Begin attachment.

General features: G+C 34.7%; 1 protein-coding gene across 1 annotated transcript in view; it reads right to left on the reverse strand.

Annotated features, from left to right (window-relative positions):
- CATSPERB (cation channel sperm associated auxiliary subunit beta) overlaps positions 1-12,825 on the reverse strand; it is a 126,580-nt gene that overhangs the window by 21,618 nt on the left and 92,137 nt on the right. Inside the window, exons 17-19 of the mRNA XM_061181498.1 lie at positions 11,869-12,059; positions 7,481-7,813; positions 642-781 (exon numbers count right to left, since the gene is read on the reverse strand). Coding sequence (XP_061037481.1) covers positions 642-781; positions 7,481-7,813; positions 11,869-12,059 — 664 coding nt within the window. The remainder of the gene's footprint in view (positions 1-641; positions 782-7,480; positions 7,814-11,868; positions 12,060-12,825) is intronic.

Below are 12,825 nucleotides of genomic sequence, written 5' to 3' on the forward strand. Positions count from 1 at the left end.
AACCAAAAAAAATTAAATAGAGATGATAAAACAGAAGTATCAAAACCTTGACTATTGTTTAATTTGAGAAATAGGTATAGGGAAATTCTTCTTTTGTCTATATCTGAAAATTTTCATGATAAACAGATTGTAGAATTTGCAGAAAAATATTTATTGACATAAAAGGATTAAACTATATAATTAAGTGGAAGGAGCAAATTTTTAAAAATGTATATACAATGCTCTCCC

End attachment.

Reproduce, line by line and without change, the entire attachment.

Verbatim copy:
General features: G+C 34.7%; 1 protein-coding gene across 1 annotated transcript in view; it reads right to left on the reverse strand.

Annotated features, from left to right (window-relative positions):
- CATSPERB (cation channel sperm associated auxiliary subunit beta) overlaps positions 1-12,825 on the reverse strand; it is a 126,580-nt gene that overhangs the window by 21,618 nt on the left and 92,137 nt on the right. Inside the window, exons 17-19 of the mRNA XM_061181498.1 lie at positions 11,869-12,059; positions 7,481-7,813; positions 642-781 (exon numbers count right to left, since the gene is read on the reverse strand). Coding sequence (XP_061037481.1) covers positions 642-781; positions 7,481-7,813; positions 11,869-12,059 — 664 coding nt within the window. The remainder of the gene's footprint in view (positions 1-641; positions 782-7,480; positions 7,814-11,868; positions 12,060-12,825) is intronic.

Below are 12,825 nucleotides of genomic sequence, written 5' to 3' on the forward strand. Positions count from 1 at the left end.
AACCAAAAAAAATTAAATAGAGATGATAAAACAGAAGTATCAAAACCTTGACTATTGTTTAATTTGAGAAATAGGTATAGGGAAATTCTTCTTTTGTCTATATCTGAAAATTTTCATGATAAACAGATTGTAGAATTTGCAGAAAAATATTTATTGACATAAAAGGATTAAACTATATAATTAAGTGGAAGGAGCAAATTTTTAAAAATGTATATACAATGCTCTCCC